Como proteínas em fósseis de dinossauros foram protegidas por milhões de anos

quarta-feira, junho 15, 2011

Published online 14 June 2011 | Nature | doi:10.1038/news.2011.369


Twisted structure preserved dinosaur proteins

Collagen coils might have kept Tyrannosaurus molecules safe from harm for millions of years.

Ed Yong

Researchers are divided on whetherTyrannosaurus rex proteins have survived to the present day.
L. Psihoyos/Corbis

Scientists have discovered how fragments of the protein collagen might have survived in fossilized dinosaur bones. The intertwining, rope-like structure of the molecule, a major component of bone, could have shielded parts of the protein from enzymes and the elements for tens of millions of years, they say.
The results, which are published in PLoS ONE1, support the contentious claim that dinosaur proteins have been recovered and sequenced.

Collagen molecules consist of three long protein subunits that coil around each other in a triple helix. Five of these helices wind together to make up a microfibril, and thousands of microfibrils gather to form a fibril.

"It's like a massive, multi-stranded rope," says James San Antonio, lead author of the paper and a biochemist at Orthovita, a medical-implant manufacturer in Malvern, Philadelphia.

San Antonio and his colleagues analysed 11 fragments of collagen recovered from the fossilized bones of a 68-million-year-oldTyrannosaurus rex and an 80-million-year-old Brachylophosaurus canadensis.

Mary Schweitzer, a palaeontologist at North Carolina State University in Raleigh, and her colleagues have previously claimed to have found soft tissues and collagen in these remains2,3. Other scientists think that the recovered proteins are modern contaminants (see 'Origin of T. rex protein questioned')

Read more here/Leia mais aqui: Nature


Dinosaur Peptides Suggest Mechanisms of Protein Survival

James D. San Antonio1*, Mary H. Schweitzer2,3,4, Shane T. Jensen5, Raghu Kalluri6,7, Michael Buckley8,9, Joseph P. R. O. Orgel10*

1 Operations, Orthovita, Inc., Malvern, Pennsylvania, United States of America, 2 Department of Marine, Earth and Atmospheric Sciences, North Carolina State University, Raleigh, North Carolina, United States of America, 3 North Carolina Museum of Natural Sciences, Raleigh, North Carolina, United States of America, 4 Museum of the Rockies, Montana State University, Bozeman, Montana, United States of America, 5 Department of Statistics, The Wharton School, University of Pennsylvania, Philadelphia, Pennsylvania, United States of America, 6 Division of Matrix Biology, Department of Medicine, Beth Israel Deaconess Medical Center and Harvard Medical School, Boston, Massachusetts, United States of America, 7 Department of Biological Chemistry and Molecular Pharmacology, Harvard-Massachusetts Institute of Technology Division of Health Sciences and Technology, Boston, Massachusetts, United States of America, 8 Manchester Interdisciplinary Biocentre, Faculty of Life Sciences, The University of Manchester, Manchester, United Kingdom, 9 Department of Archaeology, The University of York, York, United Kingdom, 10 Department of Biology, Pritzker Institute of Biomedical Science and Engineering, Illinois Institute of Technology, Chicago, Illinois, United States of America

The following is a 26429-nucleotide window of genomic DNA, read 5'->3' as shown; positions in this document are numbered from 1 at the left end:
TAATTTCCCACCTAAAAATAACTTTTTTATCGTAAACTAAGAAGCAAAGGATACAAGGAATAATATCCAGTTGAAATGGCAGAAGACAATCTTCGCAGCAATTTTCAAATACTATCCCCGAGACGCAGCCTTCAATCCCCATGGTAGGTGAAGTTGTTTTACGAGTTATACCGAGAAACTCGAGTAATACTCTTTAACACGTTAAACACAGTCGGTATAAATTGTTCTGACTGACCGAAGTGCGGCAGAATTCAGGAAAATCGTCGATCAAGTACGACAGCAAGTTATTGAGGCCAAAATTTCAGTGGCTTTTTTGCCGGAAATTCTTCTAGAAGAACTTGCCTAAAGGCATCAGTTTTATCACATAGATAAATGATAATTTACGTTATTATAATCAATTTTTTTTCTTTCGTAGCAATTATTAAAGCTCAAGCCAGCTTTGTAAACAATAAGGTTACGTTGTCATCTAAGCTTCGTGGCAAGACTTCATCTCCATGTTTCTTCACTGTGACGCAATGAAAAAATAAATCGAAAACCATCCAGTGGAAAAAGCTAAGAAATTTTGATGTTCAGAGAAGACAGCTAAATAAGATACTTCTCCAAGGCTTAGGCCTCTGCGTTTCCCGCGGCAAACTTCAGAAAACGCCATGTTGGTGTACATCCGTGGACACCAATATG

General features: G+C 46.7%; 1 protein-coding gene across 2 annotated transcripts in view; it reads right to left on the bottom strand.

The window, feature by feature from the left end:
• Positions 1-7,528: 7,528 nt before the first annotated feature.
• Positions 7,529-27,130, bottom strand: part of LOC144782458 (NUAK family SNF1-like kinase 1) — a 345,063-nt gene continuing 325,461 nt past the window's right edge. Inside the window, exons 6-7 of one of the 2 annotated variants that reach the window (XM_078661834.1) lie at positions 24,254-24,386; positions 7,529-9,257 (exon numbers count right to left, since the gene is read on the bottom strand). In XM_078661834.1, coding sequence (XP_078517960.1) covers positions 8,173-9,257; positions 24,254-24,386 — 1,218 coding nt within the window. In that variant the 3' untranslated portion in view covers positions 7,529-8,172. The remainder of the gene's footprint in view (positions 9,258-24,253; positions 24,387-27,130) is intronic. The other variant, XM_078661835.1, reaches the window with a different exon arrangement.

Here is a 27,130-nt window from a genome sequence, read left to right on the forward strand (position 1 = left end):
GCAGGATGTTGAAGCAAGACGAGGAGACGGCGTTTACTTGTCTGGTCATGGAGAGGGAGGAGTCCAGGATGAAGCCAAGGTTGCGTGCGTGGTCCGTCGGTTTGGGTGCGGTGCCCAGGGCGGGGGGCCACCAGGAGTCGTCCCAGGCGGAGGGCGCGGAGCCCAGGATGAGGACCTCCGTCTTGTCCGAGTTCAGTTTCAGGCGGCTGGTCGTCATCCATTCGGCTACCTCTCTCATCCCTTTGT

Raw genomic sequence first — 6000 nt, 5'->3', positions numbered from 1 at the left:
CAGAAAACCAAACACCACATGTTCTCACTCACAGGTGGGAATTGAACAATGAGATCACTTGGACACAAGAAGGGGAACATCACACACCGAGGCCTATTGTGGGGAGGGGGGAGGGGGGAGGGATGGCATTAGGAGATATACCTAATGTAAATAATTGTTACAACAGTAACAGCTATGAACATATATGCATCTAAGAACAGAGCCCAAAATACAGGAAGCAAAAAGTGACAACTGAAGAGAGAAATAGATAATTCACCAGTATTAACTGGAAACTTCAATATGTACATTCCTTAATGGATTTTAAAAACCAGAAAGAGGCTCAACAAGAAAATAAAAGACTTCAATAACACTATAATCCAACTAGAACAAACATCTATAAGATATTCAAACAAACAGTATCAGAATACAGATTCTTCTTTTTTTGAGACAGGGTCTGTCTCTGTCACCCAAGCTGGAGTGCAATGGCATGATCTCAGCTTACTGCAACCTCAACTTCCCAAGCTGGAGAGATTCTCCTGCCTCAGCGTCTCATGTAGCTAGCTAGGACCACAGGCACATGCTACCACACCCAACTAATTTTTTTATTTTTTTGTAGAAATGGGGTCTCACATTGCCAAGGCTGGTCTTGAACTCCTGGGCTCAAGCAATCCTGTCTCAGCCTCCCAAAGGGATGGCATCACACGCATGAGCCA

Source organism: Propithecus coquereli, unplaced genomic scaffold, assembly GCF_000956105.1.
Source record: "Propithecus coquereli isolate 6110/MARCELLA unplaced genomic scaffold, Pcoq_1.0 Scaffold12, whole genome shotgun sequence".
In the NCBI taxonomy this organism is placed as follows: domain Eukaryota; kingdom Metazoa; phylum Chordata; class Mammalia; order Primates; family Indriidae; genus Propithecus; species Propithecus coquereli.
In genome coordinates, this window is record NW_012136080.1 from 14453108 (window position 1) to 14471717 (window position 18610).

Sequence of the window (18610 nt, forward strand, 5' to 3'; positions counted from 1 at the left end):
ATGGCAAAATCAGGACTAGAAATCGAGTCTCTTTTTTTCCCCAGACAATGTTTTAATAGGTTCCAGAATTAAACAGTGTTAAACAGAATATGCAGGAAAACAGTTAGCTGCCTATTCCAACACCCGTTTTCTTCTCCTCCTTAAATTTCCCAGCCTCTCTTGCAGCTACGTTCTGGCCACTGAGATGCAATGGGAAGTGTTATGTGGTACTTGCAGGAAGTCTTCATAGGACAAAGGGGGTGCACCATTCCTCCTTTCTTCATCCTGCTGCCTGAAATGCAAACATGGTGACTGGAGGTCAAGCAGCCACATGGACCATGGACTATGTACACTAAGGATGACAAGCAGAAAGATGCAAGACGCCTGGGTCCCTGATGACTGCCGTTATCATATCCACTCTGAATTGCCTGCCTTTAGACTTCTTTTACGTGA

Eleven collagen peptide sequences recovered from chemical extracts of dinosaur bones were mapped onto molecular models of the vertebrate collagen fibril derived from extant taxa. The dinosaur peptides localized to fibril regions protected by the close packing of collagen molecules, and contained few acidic amino acids. Four peptides mapped to collagen regions crucial for cell-collagen interactions and tissue development. Dinosaur peptides were not represented in more exposed parts of the collagen fibril or regions mediating intermolecular cross-linking. Thus functionally significant regions of collagen fibrils that are physically shielded within the fibril may be preferentially preserved in fossils. These results show empirically that structure-function relationships at the molecular level could contribute to selective preservation in fossilized vertebrate remains across geological time, suggest a ‘preservation motif’, and bolster current concepts linking collagen structure to biological function. This non-random distribution supports the hypothesis that the peptides are produced by the extinct organisms and suggests a chemical mechanism for survival.

Citation: San Antonio JD, Schweitzer MH, Jensen ST, Kalluri R, Buckley M, et al. (2011) Dinosaur Peptides Suggest Mechanisms of Protein Survival. PLoS ONE 6(6): e20381. doi:10.1371/journal.pone.0020381

Editor: Hendrik W. van Veen, University of Cambridge, United Kingdom

Received: February 2, 2011; Accepted: May 1, 2011; Published: June 8, 2011

Copyright: © 2011 San Antonio et al. This is an open-access article distributed under the terms of the Creative Commons Attribution License, which permits unrestricted use, distribution, and reproduction in any medium, provided the original author and source are credited.

Funding: This research was funded by NIH RR 08630 and an NSF Career Award 0644015 to JPROO; NIH DK 55001 grant to RK; and grants from NSF and The David and Lucile Packard Foundation to MHS. The funders had no role in study design, data collection and analysis, decision to publish, or preparation of the manuscript.

Competing interests: The lead author is an employee of private industry, Orthovita, Inc. However, this is an academic study that the company is allowing to be researched and published, and with which they have no financial or proprietary interest. The last author, J. Orgel, is a Biochemistry Section Editor of PLOS ONE. This does not alter the authors' adherence to all the PLOS ONE policies on sharing data and materials.

* E-mail: (JDSA); (JPROO)